Should we be predicting the imminent downfall of Apple? No. Should we litter opinion pieces with puns about bad Apples? Not really. Let us instead be constructive and look at what Apple can do to dig itself out of what is, for now, a relatively small hole.
The bare bones of Apple's second quarter financial results for 2016 reveal a company which posted its first decline in quarterly revenue (when compared to the same period a year earlier) for 13 years. This downturn was caused in part by the iPhone's first ever fall in quarterly sales in its nine-year history, down from 61 million in 2015 to 51.2 million.
Make no mistake, these are still enormous numbers, Apple is still a hugely valuable company, and it has a record-breaking $233bn (£160bn) in the bank, enough to buy out (deep breath) Uber, Tesla, Twitter, Airbnb, Netflix and Yahoo. And still have $18bn left over.
But a negative trend like this last quarter is something to be wary of, especially when rumours claim the upcoming iPhone 7 won't be such a big deal, and Apple's own data shows Chinese sales have fallen 26%.
So how can Apple use its massive cash reserves to return to winning ways? We've scratched our collective head and come up with a few suggestions.
Scrap the 'S' iPhone update cycle
Everyone and their dog knows how Apple updates the iPhone. One year it's a new number, then 12 months later than number gets an S nailed onto it. Number updates get a new design, S updates to do.
Apple should get rid of this system. It's worked fine until now, but I fear it is causing customers to hold back for the one they prefer. That, and all of Apple's rivals give their handsets proper annual, numbered updates. Sure, Samsung didn't change much of the S6's design to make the S7, but at least it did something and the S6 Edge even changed its screen size to become the S7 Edge.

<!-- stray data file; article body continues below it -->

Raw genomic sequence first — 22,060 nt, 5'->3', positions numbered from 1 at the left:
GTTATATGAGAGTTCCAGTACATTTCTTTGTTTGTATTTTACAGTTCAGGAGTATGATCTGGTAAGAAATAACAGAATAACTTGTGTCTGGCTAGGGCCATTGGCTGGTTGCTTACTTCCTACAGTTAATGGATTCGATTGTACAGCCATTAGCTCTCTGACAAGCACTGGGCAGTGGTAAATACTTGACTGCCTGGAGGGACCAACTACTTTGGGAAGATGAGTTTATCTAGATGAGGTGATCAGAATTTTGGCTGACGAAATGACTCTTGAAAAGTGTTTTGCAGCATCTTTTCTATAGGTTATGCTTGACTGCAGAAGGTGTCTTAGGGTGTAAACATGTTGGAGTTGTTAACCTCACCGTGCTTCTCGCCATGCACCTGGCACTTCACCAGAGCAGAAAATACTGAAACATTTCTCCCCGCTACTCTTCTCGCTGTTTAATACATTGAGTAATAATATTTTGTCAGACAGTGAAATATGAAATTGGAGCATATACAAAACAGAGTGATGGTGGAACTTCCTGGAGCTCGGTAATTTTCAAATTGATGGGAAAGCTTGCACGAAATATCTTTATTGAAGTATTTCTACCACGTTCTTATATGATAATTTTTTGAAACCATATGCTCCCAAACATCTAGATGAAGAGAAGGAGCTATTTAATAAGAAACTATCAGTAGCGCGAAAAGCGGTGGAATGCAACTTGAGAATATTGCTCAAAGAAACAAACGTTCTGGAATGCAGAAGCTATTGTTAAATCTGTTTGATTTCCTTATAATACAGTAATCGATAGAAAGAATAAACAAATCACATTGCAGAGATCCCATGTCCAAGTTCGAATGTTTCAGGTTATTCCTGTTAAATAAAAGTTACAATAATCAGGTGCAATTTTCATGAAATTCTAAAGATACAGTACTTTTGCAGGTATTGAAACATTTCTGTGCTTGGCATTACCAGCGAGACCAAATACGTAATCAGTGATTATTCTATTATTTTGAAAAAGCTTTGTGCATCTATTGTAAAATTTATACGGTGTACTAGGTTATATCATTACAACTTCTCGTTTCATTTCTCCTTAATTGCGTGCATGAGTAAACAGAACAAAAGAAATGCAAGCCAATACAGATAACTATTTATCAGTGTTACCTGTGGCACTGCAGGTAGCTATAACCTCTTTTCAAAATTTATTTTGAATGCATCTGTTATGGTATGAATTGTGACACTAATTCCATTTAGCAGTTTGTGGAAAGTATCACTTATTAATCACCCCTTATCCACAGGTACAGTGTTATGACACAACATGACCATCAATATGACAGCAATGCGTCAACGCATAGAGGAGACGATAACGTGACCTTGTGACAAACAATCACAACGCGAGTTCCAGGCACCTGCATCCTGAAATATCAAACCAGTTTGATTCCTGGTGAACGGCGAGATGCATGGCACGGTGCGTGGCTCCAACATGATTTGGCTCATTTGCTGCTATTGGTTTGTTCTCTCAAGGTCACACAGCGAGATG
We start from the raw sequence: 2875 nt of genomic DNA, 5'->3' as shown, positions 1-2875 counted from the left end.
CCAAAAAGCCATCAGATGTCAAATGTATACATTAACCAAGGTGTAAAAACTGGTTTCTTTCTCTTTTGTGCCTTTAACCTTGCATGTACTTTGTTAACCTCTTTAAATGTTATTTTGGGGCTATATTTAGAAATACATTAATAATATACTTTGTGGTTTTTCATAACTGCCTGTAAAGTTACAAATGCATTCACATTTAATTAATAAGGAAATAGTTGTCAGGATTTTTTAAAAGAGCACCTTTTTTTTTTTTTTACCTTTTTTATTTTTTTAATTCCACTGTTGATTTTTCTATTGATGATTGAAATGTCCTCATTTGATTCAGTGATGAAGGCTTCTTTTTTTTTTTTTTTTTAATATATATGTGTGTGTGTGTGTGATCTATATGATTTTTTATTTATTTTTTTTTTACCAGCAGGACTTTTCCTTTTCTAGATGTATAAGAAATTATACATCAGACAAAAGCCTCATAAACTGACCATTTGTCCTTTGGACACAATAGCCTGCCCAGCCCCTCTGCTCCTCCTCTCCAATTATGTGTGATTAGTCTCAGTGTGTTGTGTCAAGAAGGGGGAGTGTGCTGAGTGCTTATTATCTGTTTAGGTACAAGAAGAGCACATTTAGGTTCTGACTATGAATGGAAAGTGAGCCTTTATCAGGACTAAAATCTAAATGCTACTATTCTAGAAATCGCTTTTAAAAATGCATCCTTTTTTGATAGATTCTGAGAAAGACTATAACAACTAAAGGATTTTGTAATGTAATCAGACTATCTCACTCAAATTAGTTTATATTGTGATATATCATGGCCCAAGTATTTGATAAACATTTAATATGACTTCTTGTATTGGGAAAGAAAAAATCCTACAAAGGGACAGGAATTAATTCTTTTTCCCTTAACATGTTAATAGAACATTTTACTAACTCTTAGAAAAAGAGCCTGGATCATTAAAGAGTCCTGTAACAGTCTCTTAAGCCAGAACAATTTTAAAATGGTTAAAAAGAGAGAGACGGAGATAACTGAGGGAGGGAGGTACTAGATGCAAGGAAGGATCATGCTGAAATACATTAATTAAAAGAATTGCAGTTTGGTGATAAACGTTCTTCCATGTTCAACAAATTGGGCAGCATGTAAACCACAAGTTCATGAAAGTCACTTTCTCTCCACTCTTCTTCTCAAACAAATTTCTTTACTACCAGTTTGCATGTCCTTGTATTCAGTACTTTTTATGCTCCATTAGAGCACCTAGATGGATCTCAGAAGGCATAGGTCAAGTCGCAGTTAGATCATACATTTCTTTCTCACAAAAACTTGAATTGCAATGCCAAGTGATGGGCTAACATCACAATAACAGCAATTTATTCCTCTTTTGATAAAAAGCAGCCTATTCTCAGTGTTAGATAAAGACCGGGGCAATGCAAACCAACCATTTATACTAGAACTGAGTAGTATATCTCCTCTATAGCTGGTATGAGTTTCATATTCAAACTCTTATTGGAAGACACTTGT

Rumours claim the iPhone 7 could see only a minor upgrade, perhaps retaining the design of the 6 and 6S, saving us for a major change in 2017 when the iPhone turns 10 years old. But with sales already falling (from an admittedly very, very high point), Apple should breathe new life into the iPhone in every way it can.
While we're on the iPhone, iOS badly needs a major overhaul. Please Apple, give us something entirely new for iOS 10.
Make services like Apple Music and iCloud much, much better
For the first time, Apple earned more revenue from its services division (iTunes, App Store, Apple Music) than it did from the Mac computer lineup. This might sound like no bad thing; iTunes and the App Store are arguably the best in what they do. But iCloud is included here and iCloud is far too complicated for its own good.
Syncing multiple devices and multiple email addresses can be a real pain. Creating a new Apple ID can cause problems which never really go away, with regard to keeping purchased apps and iTunes content synced across devices. Apple Music had a terrible time after launch, with the app crashing and its live Beats 1 radio station not working. Apple needs to see the popularity and value of its services, then improve them in a big way.
Make your pro customers happy again